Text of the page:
The fatal shootings of eight people in the Atlanta this week, including six Asian women, put into sharp focus calls to end anti-Asian racism and acts of violence across the country. Members of Asian American and Pacific Islander (AAPI) communities say it's just the latest in a devastating string of incidents that have gotten more attention since the beginning of the pandemic.
Experts have pointed to several factors behind the rise in anti-Asian racism over the last year, including a history of xenophobia toward Asian communities, as well as former President Donald Trump and other political leaders' repeated use of racist rhetoric to describe Covid-19.
Though investigations of the Atlanta shootings are ongoing, experts and activists say it's "nearly impossible" to divorce race and sexual violence from the discourse of the suspect's motives.
AAPIs have spent the last few days publicly grieving the attacks, centering issues of anti-Asian racism, and calling for the public to take action using the #StopAsianHate tag. Here's what advocates say you can do to help stop anti-Asian racism and support the Asian community right now.
Acknowledge anti-Asian racism
A good place to begin is for AAPIs and their allies to acknowledge anti-Asian racism in the first place.
Some academics have pointed to the model minority myth, which holds the economic advancement of some Asian American individuals as a measure that AAPIs as a whole don't experience racism, as a means to erase a history of AAPI discrimination in the U.S. It may be why some people haven't seen anti-Asian racism as an issue before.
"Part of the myth is that we stay quiet, we're apolitical, that issues we're experiencing are not valid or are not attached to our race," says Michelle Kim, CEO of the diversity training provider Awaken. "There's a continual investment in upholding this myth, and we need to question who benefits from it, because it's not us or other marginalized people."
But anti-Asian racism dates back centuries to the 1850s during the first wave of East Asian immigrants to the U.S., and throughout hundreds of years of exclusionary policy.
And it's manifested in very specific ways during the Covid-19 pandemic.
Stop AAPI Hate, a national coalition documenting and addressing anti-Asian discrimination during the pandemic, said it received 3,795 self reports of anti-Asian hate incidents between March 2020 and last month. Women are more likely to be targeted and accounted for 68% of the reports versus 29% for men.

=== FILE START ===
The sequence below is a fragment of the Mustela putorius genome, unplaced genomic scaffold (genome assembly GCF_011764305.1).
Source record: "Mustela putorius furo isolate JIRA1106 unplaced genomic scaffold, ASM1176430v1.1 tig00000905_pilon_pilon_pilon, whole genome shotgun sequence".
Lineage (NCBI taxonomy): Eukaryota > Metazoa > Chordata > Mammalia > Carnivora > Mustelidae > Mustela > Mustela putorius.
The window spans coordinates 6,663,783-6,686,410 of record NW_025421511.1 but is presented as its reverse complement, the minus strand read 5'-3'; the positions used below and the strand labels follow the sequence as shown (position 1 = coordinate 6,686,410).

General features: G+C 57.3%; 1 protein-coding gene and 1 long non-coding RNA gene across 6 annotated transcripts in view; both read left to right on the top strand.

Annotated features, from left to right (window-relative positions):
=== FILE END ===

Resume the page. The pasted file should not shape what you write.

Check in and offer specific forms of support
Non-Asian American friends and colleagues can show support by checking in with AAPI peers, showing they're aware of the news, demonstrating care for their wellbeing and offering specific forms of help.
Asking someone an open-ended question — "how are you feeling?" or "is there anything I can do for you?" — can create an emotional burden for the recipient in their response.
Instead, as a friend, you might offer your time if they want to talk, or a extend a nice gesture like sending over food delivery.
As a colleague in the workplace, you can offer to take a meeting off their plate, extend a deadline or pitch in on a project, says consultant and author Kim Tran. Let the person impacted dictate how they want to do their work, she adds, and at the same time be explicit in your offer of support based on what they need.
The simplest thing managers and organizational leaders can do for their Asian American employees is to use their privilege to acknowledge the recent news of anti-Asian violence, and give space for impacted individuals to process, grieve and heal.
Career and leadership coach Kimberly Cummings spoke with CNBC Make It following the police killing of George Floyd in May 2020 and stressed that leaders should reach out to all staff members, not just members of certain racial groups following a traumatic incident, to show that they are aware of what's going on and they have resources available for those in need.
Public figures spanning civil rights activism, media, entertainment, sports and beyond reacted to the news this week and the general rise of anti-Asian racism in the past year. There are also a number of ways you can take action beyond denouncing anti-Asian violence.